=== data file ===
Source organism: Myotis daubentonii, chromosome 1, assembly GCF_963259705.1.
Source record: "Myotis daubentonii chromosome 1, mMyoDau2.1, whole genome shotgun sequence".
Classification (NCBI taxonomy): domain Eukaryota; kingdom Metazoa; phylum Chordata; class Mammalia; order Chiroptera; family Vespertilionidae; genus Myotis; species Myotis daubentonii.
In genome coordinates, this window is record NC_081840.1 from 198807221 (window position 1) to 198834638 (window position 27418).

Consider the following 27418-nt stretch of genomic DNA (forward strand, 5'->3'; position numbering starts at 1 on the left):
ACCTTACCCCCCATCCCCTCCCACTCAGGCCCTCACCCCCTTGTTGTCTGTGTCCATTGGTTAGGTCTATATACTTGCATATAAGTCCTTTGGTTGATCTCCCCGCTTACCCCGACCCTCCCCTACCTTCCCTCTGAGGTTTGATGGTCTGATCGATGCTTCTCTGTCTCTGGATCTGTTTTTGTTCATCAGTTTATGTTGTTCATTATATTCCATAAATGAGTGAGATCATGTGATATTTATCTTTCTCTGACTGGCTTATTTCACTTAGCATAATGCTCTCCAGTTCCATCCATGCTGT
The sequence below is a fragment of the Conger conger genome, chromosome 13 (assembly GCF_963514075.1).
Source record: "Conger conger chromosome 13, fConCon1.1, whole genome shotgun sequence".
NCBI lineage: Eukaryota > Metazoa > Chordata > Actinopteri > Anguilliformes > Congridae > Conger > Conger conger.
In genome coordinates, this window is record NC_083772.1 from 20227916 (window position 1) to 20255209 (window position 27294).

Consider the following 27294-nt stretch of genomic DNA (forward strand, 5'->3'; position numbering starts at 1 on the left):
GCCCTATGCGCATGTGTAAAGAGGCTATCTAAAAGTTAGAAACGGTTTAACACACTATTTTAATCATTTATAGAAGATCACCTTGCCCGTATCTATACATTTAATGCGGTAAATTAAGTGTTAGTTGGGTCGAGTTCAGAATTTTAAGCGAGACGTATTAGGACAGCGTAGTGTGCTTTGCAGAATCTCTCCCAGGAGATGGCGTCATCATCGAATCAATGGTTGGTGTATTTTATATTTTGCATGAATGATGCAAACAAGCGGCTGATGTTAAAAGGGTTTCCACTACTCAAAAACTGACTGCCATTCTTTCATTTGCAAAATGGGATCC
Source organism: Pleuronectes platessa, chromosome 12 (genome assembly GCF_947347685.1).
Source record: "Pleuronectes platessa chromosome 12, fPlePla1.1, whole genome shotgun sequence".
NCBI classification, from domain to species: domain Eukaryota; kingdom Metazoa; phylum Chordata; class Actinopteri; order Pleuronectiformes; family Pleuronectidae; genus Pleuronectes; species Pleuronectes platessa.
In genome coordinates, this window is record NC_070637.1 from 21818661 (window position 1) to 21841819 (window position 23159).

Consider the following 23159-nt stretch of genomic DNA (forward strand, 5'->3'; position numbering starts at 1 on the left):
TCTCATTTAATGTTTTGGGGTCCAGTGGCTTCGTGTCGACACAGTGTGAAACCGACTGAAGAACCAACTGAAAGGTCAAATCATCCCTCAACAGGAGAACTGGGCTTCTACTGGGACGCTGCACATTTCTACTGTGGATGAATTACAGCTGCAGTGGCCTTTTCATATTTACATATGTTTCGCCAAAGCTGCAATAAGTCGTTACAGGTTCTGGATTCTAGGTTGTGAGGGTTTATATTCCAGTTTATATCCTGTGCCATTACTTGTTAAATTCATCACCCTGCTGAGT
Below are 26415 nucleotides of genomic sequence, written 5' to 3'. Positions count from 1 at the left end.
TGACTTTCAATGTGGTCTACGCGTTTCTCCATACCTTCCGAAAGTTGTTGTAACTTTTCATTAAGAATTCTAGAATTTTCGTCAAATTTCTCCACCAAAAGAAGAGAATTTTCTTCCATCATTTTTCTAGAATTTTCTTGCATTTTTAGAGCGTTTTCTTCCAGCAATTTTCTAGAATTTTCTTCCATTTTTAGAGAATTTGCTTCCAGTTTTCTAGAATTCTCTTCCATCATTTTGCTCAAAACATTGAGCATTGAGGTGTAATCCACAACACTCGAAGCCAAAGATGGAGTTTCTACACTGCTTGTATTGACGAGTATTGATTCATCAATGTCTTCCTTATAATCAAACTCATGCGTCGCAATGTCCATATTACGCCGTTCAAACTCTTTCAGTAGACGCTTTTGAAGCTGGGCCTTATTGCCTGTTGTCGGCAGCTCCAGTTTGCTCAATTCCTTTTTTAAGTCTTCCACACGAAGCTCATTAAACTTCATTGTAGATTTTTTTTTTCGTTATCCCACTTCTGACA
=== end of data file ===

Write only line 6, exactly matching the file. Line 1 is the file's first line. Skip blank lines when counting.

ACCTTACCCCCCATCCCCTCCCACTCAGGCCCTCACCCCCTTGTTGTCTGTGTCCATTGGTTAGGTCTATATACTTGCATATAAGTCCTTTGGTTGATCTCCCCGCTTACCCCGACCCTCCCCTACCTTCCCTCTGAGGTTTGATGGTCTGATCGATGCTTCTCTGTCTCTGGATCTGTTTTTGTTCATCAGTTTATGTTGTTCATTATATTCCATAAATGAGTGAGATCATGTGATATTTATCTTTCTCTGACTGGCTTATTTCACTTAGCATAATGCTCTCCAGTTCCATCCATGCTGT